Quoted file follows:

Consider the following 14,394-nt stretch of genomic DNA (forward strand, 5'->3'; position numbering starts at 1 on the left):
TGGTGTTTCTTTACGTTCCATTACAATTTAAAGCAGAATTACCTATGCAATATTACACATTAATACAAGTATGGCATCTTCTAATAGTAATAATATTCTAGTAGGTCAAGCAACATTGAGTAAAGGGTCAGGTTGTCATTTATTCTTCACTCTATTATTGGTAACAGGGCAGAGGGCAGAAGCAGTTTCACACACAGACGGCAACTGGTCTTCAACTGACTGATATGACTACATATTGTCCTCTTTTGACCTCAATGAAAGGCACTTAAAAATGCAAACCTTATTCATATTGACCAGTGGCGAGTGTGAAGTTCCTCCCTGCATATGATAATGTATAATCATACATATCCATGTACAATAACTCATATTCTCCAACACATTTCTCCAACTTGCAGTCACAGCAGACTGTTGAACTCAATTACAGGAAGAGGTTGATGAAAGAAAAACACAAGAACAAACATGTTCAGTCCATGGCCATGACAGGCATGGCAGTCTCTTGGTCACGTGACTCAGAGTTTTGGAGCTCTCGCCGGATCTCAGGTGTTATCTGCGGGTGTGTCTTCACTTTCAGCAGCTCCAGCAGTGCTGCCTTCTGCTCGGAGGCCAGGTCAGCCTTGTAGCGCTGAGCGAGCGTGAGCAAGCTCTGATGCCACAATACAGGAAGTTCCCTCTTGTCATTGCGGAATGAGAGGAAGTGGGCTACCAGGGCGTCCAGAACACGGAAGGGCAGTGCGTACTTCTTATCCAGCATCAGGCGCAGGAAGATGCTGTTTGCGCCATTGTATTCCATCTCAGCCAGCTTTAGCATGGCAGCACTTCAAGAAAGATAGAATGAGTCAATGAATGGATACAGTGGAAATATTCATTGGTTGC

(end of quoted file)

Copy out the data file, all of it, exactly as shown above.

Consider the following 14,394-nt stretch of genomic DNA (forward strand, 5'->3'; position numbering starts at 1 on the left):
TGGTGTTTCTTTACGTTCCATTACAATTTAAAGCAGAATTACCTATGCAATATTACACATTAATACAAGTATGGCATCTTCTAATAGTAATAATATTCTAGTAGGTCAAGCAACATTGAGTAAAGGGTCAGGTTGTCATTTATTCTTCACTCTATTATTGGTAACAGGGCAGAGGGCAGAAGCAGTTTCACACACAGACGGCAACTGGTCTTCAACTGACTGATATGACTACATATTGTCCTCTTTTGACCTCAATGAAAGGCACTTAAAAATGCAAACCTTATTCATATTGACCAGTGGCGAGTGTGAAGTTCCTCCCTGCATATGATAATGTATAATCATACATATCCATGTACAATAACTCATATTCTCCAACACATTTCTCCAACTTGCAGTCACAGCAGACTGTTGAACTCAATTACAGGAAGAGGTTGATGAAAGAAAAACACAAGAACAAACATGTTCAGTCCATGGCCATGACAGGCATGGCAGTCTCTTGGTCACGTGACTCAGAGTTTTGGAGCTCTCGCCGGATCTCAGGTGTTATCTGCGGGTGTGTCTTCACTTTCAGCAGCTCCAGCAGTGCTGCCTTCTGCTCGGAGGCCAGGTCAGCCTTGTAGCGCTGAGCGAGCGTGAGCAAGCTCTGATGCCACAATACAGGAAGTTCCCTCTTGTCATTGCGGAATGAGAGGAAGTGGGCTACCAGGGCGTCCAGAACACGGAAGGGCAGTGCGTACTTCTTATCCAGCATCAGGCGCAGGAAGATGCTGTTTGCGCCATTGTATTCCATCTCAGCCAGCTTTAGCATGGCAGCACTTCAAGAAAGATAGAATGAGTCAATGAATGGATACAGTGGAAATATTCATTGGTTGC